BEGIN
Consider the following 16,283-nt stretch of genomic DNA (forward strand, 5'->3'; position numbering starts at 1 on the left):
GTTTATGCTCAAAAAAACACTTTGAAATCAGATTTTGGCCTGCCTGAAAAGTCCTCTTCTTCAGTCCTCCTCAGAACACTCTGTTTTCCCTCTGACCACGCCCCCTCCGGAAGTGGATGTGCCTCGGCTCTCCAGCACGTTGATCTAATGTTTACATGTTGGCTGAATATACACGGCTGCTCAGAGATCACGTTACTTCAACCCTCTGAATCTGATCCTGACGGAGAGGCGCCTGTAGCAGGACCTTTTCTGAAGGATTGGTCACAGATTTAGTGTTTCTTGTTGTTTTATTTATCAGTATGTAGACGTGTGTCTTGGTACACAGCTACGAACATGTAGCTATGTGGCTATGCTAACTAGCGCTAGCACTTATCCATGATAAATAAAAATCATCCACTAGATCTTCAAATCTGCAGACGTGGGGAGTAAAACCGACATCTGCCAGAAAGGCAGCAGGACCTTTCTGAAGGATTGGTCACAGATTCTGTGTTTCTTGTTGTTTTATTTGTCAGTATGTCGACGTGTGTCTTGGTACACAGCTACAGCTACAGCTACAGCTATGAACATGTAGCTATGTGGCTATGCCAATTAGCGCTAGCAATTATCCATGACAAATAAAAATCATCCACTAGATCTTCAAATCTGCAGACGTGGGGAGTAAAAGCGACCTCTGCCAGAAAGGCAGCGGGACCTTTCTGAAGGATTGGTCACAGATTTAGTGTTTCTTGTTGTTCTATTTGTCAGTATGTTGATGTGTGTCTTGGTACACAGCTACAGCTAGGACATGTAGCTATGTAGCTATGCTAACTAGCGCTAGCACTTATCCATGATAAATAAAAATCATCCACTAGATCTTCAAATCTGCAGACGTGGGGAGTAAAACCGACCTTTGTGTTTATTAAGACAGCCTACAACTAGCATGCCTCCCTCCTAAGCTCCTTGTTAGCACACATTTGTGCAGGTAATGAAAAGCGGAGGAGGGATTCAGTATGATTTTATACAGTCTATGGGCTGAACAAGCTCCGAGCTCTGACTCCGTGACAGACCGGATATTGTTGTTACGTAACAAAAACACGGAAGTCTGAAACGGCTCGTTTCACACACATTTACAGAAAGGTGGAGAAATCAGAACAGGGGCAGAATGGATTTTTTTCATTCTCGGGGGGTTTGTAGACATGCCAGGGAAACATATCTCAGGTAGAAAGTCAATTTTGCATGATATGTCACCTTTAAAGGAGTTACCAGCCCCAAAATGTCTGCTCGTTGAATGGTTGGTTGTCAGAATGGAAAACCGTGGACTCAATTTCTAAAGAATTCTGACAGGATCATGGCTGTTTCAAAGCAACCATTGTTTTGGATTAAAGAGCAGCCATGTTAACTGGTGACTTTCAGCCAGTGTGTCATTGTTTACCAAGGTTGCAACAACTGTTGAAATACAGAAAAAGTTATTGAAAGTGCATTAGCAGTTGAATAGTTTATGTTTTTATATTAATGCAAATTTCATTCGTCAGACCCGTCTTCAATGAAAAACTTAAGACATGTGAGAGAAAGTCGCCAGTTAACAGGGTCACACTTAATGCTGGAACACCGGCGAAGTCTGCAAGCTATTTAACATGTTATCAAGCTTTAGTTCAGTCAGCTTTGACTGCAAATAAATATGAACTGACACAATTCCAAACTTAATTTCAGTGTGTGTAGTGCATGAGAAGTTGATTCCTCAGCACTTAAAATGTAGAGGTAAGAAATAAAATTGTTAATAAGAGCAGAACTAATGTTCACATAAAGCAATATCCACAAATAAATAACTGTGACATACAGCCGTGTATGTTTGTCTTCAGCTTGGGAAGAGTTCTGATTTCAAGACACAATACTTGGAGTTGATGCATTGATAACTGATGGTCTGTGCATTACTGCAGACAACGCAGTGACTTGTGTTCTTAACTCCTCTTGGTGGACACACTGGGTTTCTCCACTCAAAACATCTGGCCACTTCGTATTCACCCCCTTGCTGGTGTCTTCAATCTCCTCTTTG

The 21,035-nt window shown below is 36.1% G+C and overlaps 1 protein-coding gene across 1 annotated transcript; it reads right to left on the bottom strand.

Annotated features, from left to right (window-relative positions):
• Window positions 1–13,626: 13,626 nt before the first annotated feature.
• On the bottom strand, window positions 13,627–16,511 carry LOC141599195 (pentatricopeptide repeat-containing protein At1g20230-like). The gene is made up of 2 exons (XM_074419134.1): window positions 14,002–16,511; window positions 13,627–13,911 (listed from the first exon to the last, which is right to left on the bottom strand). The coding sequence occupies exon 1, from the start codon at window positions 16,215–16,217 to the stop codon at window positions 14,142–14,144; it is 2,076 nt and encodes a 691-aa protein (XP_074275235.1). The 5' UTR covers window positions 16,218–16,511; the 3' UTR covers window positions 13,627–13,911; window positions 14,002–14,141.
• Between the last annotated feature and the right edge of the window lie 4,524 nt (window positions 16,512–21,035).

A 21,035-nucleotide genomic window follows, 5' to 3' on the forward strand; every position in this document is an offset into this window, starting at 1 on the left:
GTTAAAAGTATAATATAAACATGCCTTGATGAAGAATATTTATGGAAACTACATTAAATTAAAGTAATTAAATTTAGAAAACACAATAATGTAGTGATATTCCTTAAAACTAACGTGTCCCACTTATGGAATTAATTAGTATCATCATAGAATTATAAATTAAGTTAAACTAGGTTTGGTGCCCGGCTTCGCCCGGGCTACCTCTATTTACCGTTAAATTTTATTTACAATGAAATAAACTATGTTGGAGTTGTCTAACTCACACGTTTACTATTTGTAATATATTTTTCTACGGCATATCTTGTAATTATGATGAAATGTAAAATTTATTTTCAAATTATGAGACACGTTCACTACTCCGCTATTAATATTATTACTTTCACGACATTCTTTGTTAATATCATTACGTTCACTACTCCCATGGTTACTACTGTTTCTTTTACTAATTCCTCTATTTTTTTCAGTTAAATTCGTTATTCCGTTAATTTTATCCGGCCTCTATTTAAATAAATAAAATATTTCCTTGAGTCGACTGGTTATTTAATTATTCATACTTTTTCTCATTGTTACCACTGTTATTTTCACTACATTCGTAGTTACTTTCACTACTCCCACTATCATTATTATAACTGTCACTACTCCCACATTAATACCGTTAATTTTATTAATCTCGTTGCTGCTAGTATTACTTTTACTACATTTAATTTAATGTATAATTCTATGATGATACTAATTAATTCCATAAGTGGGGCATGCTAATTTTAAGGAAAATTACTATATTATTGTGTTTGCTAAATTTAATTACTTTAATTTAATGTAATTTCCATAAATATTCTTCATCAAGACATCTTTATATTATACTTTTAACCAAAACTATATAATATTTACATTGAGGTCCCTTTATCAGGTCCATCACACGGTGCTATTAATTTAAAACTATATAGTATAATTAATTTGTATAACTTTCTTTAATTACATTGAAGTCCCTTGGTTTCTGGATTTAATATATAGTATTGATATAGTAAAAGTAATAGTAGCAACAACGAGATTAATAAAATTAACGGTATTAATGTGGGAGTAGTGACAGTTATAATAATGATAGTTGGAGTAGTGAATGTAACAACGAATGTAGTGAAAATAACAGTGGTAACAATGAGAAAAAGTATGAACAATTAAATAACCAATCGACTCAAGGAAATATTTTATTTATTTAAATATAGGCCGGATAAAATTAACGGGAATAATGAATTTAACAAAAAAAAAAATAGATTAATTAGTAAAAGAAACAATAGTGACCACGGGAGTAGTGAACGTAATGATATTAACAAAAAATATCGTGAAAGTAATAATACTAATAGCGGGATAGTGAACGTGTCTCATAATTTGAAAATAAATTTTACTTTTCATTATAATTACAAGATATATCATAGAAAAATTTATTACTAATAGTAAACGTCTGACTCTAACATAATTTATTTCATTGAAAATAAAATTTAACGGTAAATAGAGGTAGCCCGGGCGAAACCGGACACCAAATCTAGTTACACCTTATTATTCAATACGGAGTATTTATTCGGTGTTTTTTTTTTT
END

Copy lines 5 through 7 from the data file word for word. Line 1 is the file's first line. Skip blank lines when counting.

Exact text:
• Window positions 1–13,626: 13,626 nt before the first annotated feature.
• On the bottom strand, window positions 13,627–16,511 carry LOC141599195 (pentatricopeptide repeat-containing protein At1g20230-like). The gene is made up of 2 exons (XM_074419134.1): window positions 14,002–16,511; window positions 13,627–13,911 (listed from the first exon to the last, which is right to left on the bottom strand). The coding sequence occupies exon 1, from the start codon at window positions 16,215–16,217 to the stop codon at window positions 14,142–14,144; it is 2,076 nt and encodes a 691-aa protein (XP_074275235.1). The 5' UTR covers window positions 16,218–16,511; the 3' UTR covers window positions 13,627–13,911; window positions 14,002–14,141.
• Between the last annotated feature and the right edge of the window lie 4,524 nt (window positions 16,512–21,035).